Whether you love shopping for shoes, eating Chinese food or talking on a cell phone, your personal passion can be embodied in a wedding cake.
These days, couples walking down the aisle have bid farewell to the old-fashioned three-tiered creation topped with a plastic bride and groom and are choosing cakes that reflect their style.
And bakers are willing to go to extremes when creating what is viewed as the centerpiece of the reception, whether it's a tower of doughnuts, a giant cell phone-shaped Mississippi mud cake or a stack of edible hatboxes
"I just spoke with a bride who wanted to be able to do a cake that disassembles so guests can take it home if they wanted,” said Sylvia Weinstock (search), a woman dubbed the "Leonardo da Vinci of wedding cakes." “Her whole wedding is going to have a lounge motif. She wants her guests to take cakes when they want cake."
According to Weinstock, whose past clients include Mariah Carey (search) and Donald Trump (search), the cake should compliment the affair. "In terms of the look, if it's a large wedding in an ornate place, you can't give them a simple cake."
But couples have to be prepared to pay to have their visions come true. A Weinstock cake can cost up to $2,000 depending on how many people it's meant to serve.
Tad Weliczko, a baker at New York City's Ron Ben-Israel Cakes, who has created wedding cakes to resemble a groom's tattoo, a family pet and designer products like a Gucci suitcase and a bottle of Chanel perfume, said the only stumbling block to creating a couple's dream cake is physics.
"Some things can't translate into a cake,” he said. “You can't do Superman flying.”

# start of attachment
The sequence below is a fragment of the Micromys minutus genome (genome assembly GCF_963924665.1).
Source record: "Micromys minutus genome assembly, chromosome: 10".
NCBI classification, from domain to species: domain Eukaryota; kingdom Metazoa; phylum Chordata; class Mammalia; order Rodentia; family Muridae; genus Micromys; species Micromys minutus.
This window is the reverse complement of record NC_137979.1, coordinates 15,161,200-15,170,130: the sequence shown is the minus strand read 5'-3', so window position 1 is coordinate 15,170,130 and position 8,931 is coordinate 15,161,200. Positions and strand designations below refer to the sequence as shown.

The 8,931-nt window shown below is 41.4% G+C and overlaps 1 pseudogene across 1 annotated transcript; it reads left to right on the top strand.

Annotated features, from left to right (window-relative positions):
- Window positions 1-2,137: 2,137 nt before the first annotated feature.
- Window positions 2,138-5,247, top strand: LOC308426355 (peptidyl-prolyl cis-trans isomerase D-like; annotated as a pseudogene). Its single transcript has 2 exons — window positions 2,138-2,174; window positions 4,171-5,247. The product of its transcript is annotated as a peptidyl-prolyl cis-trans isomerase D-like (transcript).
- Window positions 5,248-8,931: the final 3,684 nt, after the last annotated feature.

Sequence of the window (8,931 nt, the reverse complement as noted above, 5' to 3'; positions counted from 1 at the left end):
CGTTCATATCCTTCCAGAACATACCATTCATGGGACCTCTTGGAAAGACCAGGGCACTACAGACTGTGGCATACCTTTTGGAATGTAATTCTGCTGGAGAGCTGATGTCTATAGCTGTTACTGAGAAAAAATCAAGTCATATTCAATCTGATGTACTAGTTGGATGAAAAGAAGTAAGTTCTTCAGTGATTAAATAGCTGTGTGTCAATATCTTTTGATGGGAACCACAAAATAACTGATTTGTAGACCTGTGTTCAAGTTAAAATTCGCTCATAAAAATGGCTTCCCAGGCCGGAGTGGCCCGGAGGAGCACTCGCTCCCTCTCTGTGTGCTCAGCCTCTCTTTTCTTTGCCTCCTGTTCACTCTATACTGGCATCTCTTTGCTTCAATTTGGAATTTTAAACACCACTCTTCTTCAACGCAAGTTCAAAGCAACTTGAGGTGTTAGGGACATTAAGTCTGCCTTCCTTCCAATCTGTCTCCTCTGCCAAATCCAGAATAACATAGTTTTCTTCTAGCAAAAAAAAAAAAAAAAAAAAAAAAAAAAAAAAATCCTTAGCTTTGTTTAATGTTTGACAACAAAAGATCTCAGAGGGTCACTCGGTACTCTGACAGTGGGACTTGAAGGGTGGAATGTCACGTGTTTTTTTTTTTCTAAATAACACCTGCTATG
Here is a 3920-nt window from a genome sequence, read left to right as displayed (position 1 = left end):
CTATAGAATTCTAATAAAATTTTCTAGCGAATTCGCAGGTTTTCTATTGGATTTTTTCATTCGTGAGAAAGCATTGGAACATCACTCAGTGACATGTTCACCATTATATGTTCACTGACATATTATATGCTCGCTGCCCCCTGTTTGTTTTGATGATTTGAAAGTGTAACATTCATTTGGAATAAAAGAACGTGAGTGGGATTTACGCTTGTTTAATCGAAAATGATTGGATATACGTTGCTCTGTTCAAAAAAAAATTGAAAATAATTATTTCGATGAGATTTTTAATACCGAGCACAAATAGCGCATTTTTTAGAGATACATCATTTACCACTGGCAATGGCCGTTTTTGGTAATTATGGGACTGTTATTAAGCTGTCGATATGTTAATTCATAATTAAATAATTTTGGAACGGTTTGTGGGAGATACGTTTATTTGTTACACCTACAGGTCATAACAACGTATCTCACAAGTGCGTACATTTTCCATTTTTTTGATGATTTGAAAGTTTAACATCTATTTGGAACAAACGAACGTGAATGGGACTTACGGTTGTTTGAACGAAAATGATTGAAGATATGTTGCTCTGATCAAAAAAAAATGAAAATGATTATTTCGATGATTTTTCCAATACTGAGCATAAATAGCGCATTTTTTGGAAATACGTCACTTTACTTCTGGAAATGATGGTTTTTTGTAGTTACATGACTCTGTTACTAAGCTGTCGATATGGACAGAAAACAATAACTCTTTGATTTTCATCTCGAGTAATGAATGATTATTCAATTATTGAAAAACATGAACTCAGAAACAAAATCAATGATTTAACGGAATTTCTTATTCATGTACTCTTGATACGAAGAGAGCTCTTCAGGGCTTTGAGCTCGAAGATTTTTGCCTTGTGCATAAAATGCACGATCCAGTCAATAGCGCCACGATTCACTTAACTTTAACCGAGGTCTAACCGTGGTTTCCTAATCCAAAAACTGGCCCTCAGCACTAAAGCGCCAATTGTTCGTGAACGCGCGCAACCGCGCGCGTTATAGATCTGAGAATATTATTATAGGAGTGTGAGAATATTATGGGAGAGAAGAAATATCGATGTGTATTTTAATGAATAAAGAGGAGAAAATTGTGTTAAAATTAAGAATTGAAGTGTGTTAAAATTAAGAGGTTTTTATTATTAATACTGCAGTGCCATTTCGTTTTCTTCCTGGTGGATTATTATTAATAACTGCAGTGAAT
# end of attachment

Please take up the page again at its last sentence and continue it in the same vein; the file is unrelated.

But it's not just the shapes that have changed. The industry once dominated by white butter cream frosting now offers a variety of wacky flavors.
"People are getting away from vanilla,” said Weliczko, whose creations come in novelty flavors like Clark Bar and key lime. “We allow couples to come up with whatever they like.”
Weliczko said some of the more popular cake flavors are rum, marble, tiramisu and cheesecake. And for couples who want to give their guests variety, they can choose a different flavor for each layer.
That's what Irene Columbus, 21, of Long Island, N.Y., decided to do when she tied the knot with her beloved.
"One layer was cannoli, one was fudge and the top layer was strawberry," she said.
All of these current creations can cost plenty, but there's nothing that says couples have to sink their budget in order to impress their guests. A Krispy Kreme doughnut cake ranges from $3 to $6 a person.
But traditionalists need not fret. Many brides who aren't ready to embrace this outlandish trend are choosing to modernize their cake with embellishments like monograms or a topper that reflects their sense of humor or interests.
"We've had everything from people wanting a Mr. Potato Head cake topper to a doctor groom and nurse bride," said Ellen Stenard, product manager for The Bridal People, based outside Portland, Ore. "We also get requests for bald grooms."
One of the company's best sellers is the "Motorcycle Couple" topper, which costs $49.50 — significantly less that what a specially designed Harley-Davidson (search) shaped cake would cost.
But a couple's actual wedding day can be so hectic, some brides and grooms barely have time to nibble on their cake at all.
When asked how she liked her cannoli, fudge and strawberry wedding concoction, Columbus replied, "I didn't have a piece, but everybody tells me it was good."